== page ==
By analogy with the Pearson residuals for Poisson log-linear regression, we consider the weight function h(u,x)=1/√λ(u,x) which yields the Pearson innovation measure


which has mean 0, and the corresponding Pearson residual measure


Again, the estimate inline image must satisfy inline image for all xi ∈ x in order that the Pearson residuals be well defined, but zero values for inline image are permitted for ux.

8.4. Pseudoscore residuals

If θ is a k-dimensional vector, taking


yields vector-valued errors


and vector-valued residuals


These residuals are increments of the pseudoscore (13) and thus correspond to the score residuals in a GLM. The residual (19) can also be interpreted as the pseudoscore in the domain B, conditional on the data outside B (Jensen and Møller, 1991).

In the case of a Strauss process model, the pseudoscore residuals are closely related to the K-function. This will be explored in Baddeley et al. (2006).

9. Properties of residuals

9.1. Residuals sum to 0

The raw residuals in simple linear regression always sum to 0; a similar phenomenon occurs for our residuals. Firstly consider the homogeneous Poisson process model, fitted by maximum likelihood. The raw residual is


In particular the residual sum for the whole window W is inline image for any point pattern data set x.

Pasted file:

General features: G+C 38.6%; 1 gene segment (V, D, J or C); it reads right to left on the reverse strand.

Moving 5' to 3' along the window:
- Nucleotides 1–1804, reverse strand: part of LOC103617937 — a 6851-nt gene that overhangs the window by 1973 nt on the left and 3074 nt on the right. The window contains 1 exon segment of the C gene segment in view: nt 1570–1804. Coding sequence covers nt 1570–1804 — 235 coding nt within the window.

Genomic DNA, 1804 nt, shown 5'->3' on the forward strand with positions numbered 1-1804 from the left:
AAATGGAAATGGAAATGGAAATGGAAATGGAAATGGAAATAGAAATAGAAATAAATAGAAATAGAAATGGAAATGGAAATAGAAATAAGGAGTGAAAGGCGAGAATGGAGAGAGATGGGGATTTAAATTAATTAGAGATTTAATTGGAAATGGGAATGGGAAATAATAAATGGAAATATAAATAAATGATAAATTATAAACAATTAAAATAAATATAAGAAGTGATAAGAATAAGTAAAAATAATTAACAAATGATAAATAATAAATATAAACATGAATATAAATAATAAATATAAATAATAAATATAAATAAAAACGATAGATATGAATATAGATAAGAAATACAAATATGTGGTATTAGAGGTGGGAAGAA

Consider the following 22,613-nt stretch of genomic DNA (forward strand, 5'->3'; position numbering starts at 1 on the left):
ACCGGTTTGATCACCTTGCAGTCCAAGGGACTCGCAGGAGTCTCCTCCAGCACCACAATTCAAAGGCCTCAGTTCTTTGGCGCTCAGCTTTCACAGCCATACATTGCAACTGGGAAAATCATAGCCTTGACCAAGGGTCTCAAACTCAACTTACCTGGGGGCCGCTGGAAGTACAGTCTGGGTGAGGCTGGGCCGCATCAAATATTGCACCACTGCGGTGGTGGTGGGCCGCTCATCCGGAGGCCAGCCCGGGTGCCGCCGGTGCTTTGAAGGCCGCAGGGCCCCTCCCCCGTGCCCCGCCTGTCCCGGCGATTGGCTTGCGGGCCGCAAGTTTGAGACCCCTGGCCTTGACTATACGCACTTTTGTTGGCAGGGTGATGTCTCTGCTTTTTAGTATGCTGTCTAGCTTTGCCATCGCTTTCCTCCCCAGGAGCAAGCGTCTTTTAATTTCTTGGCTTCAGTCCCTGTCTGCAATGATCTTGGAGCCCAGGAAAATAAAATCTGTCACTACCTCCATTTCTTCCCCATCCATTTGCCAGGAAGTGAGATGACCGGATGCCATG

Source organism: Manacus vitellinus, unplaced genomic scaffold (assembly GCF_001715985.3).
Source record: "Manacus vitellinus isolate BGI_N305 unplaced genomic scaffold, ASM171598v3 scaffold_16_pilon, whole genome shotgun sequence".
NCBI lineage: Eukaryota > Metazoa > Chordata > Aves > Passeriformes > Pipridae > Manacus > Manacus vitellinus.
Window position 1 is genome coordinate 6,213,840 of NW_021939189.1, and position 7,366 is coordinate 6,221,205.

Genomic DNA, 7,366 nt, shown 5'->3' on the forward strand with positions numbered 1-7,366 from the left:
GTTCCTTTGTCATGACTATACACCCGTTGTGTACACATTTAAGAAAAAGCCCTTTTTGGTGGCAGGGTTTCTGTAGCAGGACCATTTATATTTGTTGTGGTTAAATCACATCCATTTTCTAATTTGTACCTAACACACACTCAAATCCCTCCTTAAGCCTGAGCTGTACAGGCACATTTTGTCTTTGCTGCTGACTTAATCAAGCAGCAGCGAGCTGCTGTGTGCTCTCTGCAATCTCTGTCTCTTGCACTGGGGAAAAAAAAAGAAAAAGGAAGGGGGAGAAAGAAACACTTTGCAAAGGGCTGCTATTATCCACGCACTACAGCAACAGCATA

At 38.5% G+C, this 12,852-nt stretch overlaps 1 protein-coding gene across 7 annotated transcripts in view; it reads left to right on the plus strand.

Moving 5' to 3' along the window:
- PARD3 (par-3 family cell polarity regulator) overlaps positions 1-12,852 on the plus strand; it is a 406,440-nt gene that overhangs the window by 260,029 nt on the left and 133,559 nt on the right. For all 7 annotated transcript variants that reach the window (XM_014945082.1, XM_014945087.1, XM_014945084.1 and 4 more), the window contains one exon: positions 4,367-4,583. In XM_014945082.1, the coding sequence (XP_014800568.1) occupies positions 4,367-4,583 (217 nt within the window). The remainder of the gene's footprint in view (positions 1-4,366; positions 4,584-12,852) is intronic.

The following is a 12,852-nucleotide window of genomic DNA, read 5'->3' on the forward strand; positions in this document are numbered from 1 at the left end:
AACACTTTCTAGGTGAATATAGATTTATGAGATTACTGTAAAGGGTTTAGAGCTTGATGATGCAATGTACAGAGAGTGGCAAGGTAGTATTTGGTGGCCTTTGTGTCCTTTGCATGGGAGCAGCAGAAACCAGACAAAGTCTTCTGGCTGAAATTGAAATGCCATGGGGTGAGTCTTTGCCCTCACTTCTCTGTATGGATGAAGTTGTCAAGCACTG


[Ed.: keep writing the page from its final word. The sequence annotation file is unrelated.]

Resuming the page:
More generally, suppose that we fit a point process model with no spatial trend, having conditional intensity of the common ‘log-linear’ form λ(u,x)= exp {β+η T(u,x)} where θ=(β,η) and T(u,x) is not constant. If the model is fitted by maximum pseudolikelihood, we equate measure (19) to 0 with B=W, which implies that inline image. The pseudoscore residuals (for any model with k-dimensional parameter) sum to 0 over W.

9.2. Mean residual

Suppose that we fit a point process model with parameter θ to a point pattern x using a parameter estimate inline image Assume that x is actually a realization from some other point process X, whose probability density satisfies the analogue of condition (2). Then the residuals (16) have true expectation


by formula (8), where �� is the expectation for the true process X and λ(u,X) is its true conditional intensity. This yields for the raw, inverse and Pearson residuals respectively


(provided that inline image for all xi ∈ X). Since the true intensity of the process is λ(u)=��[λ(u,x)], a diagnostic interpretation of equation (21) is that the raw residuals are estimates of (negative) bias in modelling the intensity. Equation (22) has a more complex interpretation relating to relative bias in the fitted conditional intensity.

9.3. Variance of residuals